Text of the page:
Saucony Hattori

The Saucony Hattori is a very minimalist running shoe released in mid-May 2011 (Available for purchase now — see, for example, Road Runner Sports) expected to be available from Saucony on May 15th. Other retailers may have them as soon as May 1st. Saucony sent us a pre-release pair of the Hattoris to test, so I did a 4 mile run in the them, then spent a full day knocking around in them.

See more pics, my observations and impressions about the fit of the shoes, ground feel, etc., and a preview video after the jump!

The Look

First off, I want to say that these shoes are super comfortable for walking and are a great lightweight summer alternative to flip flops. They are easy to slip on and go. I actually enjoyed wearing them around more than running in them. When I saw the red, black, white and fluorescent green version on the internet, I didn’t like the color combo. As it turns out, I really like the look of them in person, and hey, if you don’t dig these colors, there are plenty of other choices.

Fit and Feel

I can’t help but look at the Hattori and think “water shoe”. I’ve owned a few pairs of water shoes in the past for tromping around beaches, but never really ran in them. The way the Hattori upper material lays over the top my foot definitely gives them a familiar water shoe feel. However, this fabric is very thin and isn’t restricting; it stretches easily with the movement of my feet and toes. Also, they are amazingly lightweight! At 4.4 ounces the Hattori doesn’t really feel like a shoe at all; there just isn’t much there. Anyway, they have a very different fit sensation compared to traditional running shoes or even Vibram Five Fingers.

The Hattori has a layer of felt-like material that surrounds the back of the shoe and is also used for the straps; it is very thin and light. The straps do a good job of customizing the fit around my heel and top of my foot without being intrusive. While my foot was fairly secure during my run, the shoes lack of structure makes it prone to some slight foot slippage and sloppiness which may cause some hotspots to develop. Finally, the thin foam insole/lining is soft and comfortable with no arch support.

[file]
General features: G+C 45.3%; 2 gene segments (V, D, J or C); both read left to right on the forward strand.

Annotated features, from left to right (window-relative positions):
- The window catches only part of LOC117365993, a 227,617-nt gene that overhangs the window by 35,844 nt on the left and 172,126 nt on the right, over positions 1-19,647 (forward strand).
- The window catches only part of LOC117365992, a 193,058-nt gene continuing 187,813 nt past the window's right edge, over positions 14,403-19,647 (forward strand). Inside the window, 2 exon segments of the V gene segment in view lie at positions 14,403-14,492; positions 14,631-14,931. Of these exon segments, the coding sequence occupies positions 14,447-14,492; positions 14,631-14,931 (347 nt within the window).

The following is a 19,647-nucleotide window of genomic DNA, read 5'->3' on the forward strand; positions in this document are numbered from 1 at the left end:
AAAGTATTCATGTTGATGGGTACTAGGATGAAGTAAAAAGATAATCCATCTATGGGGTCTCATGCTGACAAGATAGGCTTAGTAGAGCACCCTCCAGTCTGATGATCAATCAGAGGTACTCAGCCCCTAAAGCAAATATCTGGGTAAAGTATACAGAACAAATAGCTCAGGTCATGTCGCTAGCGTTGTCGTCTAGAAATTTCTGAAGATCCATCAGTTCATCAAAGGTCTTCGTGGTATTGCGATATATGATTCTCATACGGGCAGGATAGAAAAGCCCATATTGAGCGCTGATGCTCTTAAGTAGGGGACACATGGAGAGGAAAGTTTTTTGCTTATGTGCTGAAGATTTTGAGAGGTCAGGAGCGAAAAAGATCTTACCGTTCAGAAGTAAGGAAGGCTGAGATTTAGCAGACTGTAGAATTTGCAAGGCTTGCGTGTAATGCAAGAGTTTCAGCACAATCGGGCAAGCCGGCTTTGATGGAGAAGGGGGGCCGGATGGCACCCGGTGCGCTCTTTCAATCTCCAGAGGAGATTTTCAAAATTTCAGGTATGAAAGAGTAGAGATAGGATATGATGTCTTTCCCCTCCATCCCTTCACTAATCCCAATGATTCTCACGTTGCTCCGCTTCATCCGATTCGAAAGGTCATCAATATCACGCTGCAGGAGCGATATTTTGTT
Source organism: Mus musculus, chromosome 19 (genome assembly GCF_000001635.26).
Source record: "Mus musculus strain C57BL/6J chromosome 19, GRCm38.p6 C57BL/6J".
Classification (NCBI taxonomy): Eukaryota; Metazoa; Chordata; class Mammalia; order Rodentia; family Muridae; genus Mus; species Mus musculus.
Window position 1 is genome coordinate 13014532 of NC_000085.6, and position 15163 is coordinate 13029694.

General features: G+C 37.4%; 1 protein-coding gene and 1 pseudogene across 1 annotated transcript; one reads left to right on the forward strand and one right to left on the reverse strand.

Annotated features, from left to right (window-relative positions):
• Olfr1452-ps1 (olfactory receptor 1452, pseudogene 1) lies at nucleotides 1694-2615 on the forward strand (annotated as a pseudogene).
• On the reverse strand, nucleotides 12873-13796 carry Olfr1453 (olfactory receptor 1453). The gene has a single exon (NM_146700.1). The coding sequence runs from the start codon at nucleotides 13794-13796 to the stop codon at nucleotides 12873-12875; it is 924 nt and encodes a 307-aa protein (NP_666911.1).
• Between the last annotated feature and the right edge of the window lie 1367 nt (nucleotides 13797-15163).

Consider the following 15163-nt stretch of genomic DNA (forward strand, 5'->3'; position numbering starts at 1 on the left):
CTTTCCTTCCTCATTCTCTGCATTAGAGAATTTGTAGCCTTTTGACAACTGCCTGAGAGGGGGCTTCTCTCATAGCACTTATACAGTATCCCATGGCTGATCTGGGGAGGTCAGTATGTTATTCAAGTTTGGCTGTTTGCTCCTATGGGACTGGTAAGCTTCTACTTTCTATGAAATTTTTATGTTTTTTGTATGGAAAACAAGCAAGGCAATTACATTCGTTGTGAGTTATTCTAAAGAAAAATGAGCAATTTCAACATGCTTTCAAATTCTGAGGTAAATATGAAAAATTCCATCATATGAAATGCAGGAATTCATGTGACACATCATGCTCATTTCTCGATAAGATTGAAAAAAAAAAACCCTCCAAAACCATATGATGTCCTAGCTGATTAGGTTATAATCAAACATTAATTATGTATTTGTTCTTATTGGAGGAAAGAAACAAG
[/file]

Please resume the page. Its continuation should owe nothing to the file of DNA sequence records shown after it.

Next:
The Sole

The Hattori has a relatively thin(about 10mm), but firm, sole. Most running shoes have an EVA foam midsole covered by a rubberized outsole. The Hattori sole is mostly solid EVA that is notched to provide extra flexibility. This exposed EVA is what makes them unique and likely decreases the weight substantially. The soles are lableled EVA+. I presume it is an EVA specially engineered to be used as an outsole. It will be interesting to see how they wear over time. The Vibram Five Finger Jaya and NB Minimus Life are other shoes with an EVA midsole/outsole.

Saucony has chosen to add a protective rubberized layer over some parts of the sole. The heel, big toe and area just under the big toe have this extra layer. Some have questioned the positioning of these rubber bits and I haven’t really figured it out either. Why reinforce the heel in a shoe mostly used by minimalist runners who forefoot strike? Why not reinforce the forefoot area where they do strike?

Drop and Ground Feel

The Hattoris are touted as being zero drop and they certainly feel that way. Forefoot or midfoot striking is a breeze in these shoes.

For me, the ground feel leaves a little to be desired when running. At 10mm of mostly EVA, the sole is thick enough to lose some ground feel and it doesn’t have the barefoot feel you get with some other minimalist shoes. It also doesn’t have the cushioned bouncy feel of a traditional running shoe that has an EVA midsole and rubberized outsole. Instead, the firm EVA+ material has a bit of a dull and hollow ground feel.


Overall, the lightness, flexibility and unrestricted fit of the zero drop Saucony Hattori make it a unique addition to the minimalist running shoe market. While the ground feel is a bit dull when running, I can see these shoes being a great choice for racing on flat surfaces or for Summer outdoor wear. They are really comfortable for walking around. I spoke with Justin about the NB Minimus Life’s EVA midsole/outsole and he says the walking experience is fantastic on those too. They are not too cushy and don’t give so much feedback that it’s distracting.

If you’re looking to pick up a pair, they are available online from Road Runner Sports for about $80.

Here is a preview video I did before I had a chance to run in the Hattoris: